The single contention urged for reversal of the judgment is that the court erred in denying the defendant's motion for a directed verdict made at the close of plaintiffs' evidence and renewed at the conclusion of all the evidence. The ground of the motion was that plaintiffs failed to produce sufficient evidence to make a prima facie case of negligence on the part of the defendant. While sometimes difficult of application, the general rule for the guidance of the trial court in determining whether a motion for a directed verdict on the ground of the insufficiency of the evidence has been clearly blueprinted. The general rule firmly imbedded in procedural jurisprudence in the Federal courts is that on motion for a directed verdict upon the ground of the insufficiency of the evidence to take the case to the jury on the crucial issue or issues of fact, the evidence and the inferences fairly to be drawn from the evidence must be considered in the light most favorable to the party against whom the motion is directed. And if the evidence and the inferences fairly drawn therefrom — viewed in that manner — are such that reasonable minded persons in the exercise of fair and impartial judgment may reach different conclusions upon the crucial issue or issues of fact, the motion should be denied and the question submitted to the jury. Consolidated Gas & Equipment Co. of America v. Carver, 10 Cir., 257 F.2d 111; Kippen v. Jewkes, 10 Cir., 258 F.2d 869; Commercial Standard Insurance Co. v. Feaster, 10 Cir., 259 F.2d 210. But if the facts are free from conflict and the inferences fairly to be drawn from them are plain, it is the province and duty of the court to determine the question as a matter of law. Dunn v. Kansas Gas & Electric Co., 10 Cir., 227 F.2d 939.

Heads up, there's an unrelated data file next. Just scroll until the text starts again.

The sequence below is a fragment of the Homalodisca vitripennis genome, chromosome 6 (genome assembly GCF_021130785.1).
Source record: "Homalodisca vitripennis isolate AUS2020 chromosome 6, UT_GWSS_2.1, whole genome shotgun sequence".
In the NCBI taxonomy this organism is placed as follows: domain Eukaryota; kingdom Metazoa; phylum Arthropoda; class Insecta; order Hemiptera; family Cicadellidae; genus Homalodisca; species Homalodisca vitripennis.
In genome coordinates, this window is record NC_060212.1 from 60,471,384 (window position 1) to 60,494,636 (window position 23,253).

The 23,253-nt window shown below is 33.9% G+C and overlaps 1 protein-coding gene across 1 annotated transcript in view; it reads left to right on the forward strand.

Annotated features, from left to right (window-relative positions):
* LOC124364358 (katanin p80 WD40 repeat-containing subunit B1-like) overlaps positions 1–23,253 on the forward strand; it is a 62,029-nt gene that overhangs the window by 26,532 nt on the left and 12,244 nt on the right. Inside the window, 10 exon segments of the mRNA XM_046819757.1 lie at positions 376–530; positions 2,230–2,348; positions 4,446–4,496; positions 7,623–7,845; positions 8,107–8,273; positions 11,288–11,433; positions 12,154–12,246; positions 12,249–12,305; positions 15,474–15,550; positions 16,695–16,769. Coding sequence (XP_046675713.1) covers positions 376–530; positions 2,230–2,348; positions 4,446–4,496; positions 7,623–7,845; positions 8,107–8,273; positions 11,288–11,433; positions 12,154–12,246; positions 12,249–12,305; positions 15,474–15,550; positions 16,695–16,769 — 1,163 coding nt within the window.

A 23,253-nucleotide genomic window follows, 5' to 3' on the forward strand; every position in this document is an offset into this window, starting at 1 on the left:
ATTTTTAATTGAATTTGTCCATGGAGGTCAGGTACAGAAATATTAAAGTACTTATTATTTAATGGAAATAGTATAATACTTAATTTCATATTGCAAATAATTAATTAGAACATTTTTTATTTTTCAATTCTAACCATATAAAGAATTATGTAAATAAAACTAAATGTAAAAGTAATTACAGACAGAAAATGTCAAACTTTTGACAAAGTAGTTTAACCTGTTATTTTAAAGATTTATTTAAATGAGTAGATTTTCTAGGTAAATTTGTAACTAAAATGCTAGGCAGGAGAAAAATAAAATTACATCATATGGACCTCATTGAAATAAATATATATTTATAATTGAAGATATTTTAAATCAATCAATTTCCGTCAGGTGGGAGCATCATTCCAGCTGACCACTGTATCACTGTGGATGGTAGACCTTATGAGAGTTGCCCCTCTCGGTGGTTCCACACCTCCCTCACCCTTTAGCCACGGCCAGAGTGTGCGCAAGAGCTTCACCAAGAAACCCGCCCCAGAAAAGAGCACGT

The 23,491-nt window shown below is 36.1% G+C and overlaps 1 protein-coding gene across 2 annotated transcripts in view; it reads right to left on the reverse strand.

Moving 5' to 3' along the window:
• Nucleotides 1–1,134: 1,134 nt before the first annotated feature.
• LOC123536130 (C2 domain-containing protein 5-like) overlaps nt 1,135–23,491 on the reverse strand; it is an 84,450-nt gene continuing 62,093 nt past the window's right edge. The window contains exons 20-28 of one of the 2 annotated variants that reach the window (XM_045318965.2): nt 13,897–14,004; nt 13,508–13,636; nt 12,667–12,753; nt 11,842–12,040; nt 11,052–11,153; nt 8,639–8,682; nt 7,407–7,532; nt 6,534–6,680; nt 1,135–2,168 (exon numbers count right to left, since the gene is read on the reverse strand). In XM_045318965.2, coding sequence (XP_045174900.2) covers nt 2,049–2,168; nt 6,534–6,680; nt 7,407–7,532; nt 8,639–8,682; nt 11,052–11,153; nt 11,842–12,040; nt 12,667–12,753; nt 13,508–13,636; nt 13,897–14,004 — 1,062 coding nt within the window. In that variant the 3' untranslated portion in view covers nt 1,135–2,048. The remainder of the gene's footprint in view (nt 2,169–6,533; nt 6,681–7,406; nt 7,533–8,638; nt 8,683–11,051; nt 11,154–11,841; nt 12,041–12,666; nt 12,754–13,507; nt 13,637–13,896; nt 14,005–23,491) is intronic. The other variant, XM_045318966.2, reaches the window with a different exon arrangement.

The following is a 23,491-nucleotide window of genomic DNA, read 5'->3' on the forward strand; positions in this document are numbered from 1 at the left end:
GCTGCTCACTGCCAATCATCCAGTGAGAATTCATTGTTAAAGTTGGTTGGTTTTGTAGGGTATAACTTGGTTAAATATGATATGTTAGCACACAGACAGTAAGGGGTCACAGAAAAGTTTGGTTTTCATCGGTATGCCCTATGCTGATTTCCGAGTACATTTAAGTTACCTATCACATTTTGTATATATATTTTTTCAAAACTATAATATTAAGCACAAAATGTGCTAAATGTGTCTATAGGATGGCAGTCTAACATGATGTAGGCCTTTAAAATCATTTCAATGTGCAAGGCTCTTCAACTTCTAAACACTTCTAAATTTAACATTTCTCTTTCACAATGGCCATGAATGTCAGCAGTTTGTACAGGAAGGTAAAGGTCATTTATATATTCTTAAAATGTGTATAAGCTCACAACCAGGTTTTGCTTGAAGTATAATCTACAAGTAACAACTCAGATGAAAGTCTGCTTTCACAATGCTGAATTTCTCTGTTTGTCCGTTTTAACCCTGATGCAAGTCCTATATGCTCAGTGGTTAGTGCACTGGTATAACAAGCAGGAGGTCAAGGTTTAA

Keeping in mind the general rule of guidance to which reference has been made, we come to the crucial question whether the evidence was sufficient to warrant the submission to the jury of the issue of negligence on the part of the defendant in the operation of the bus as the proximate or a proximate cause of the accident. Since the motion for a directed verdict was directed against the plaintiffs, the evidence considered in its entirety must be viewed in the manner most favorable to them. The evidence as a whole presented conflicts and inconsistencies. But viewed in the manner most favorable to plaintiffs, evidence was adduced which tended to establish these facts and circumstances. Taylor, his wife, Teddie Mae Taylor, and their minor daughter, Johnnie Lynn Taylor, were traveling south on a highway in Kansas. They were traveling in a Chevrolet automobile and a house trailer was being towed behind the automobile. The house trailer was eight feet wide and thirty-two feet long. A passenger bus driven by an agent of the defendant was also going south on the same highway. At a point approximately one mile north of a bridge in the village of Akron, Kansas, the automobile and trailer were going at about thirty-five miles per hour and the bus at approximately sixty miles per hour. The bus was some distance behind the automobile at that point. There was a school sign near the bridge in the village. When Taylor saw the sign he slowed down a little. And as he approached the bridge, he pulled to the left and the trailer was crowding the center line of the highway. The bus overtook the automobile and trailer as the two vehicles were approaching the bridge. The bus driver crossed over the line into the left side of the highway to pass the automobile and trailer. The horn on the bus was sounded more than once but neither Taylor nor his wife heard it. Taylor looked into the mirror of the automobile and saw the bus starting around him. It looked to him like the bus had been farther on its side of the road and was coming right into the automobile. As the bus pulled up beside the automobile, it looked to Teddie Mae Taylor like it was dreadfully close to the automobile. It was so close that it frightened her. It looked to her like the bus was going to take the fender of the automobile with it. When the bus was passing the automobile and trailer, the distance between the two vehicles was estimated variously at six or eight inches. But the two vehicles did not come in contact with each other. When Taylor saw the bus passing the automobile, he said, "Uh oh", turned the automobile to the right to keep the bus from hitting it, lost control of it, and ran off the right shoulder of the highway. The automobile came to rest against a telephone pole, and the trailer butted into the bridge. The bus continued forward until it was clear of the automobile and trailer, crossed back to the right side of the highway, moved over to the right shoulder of the highway, and stopped three hundred or three hundred and fifty feet south of the bridge.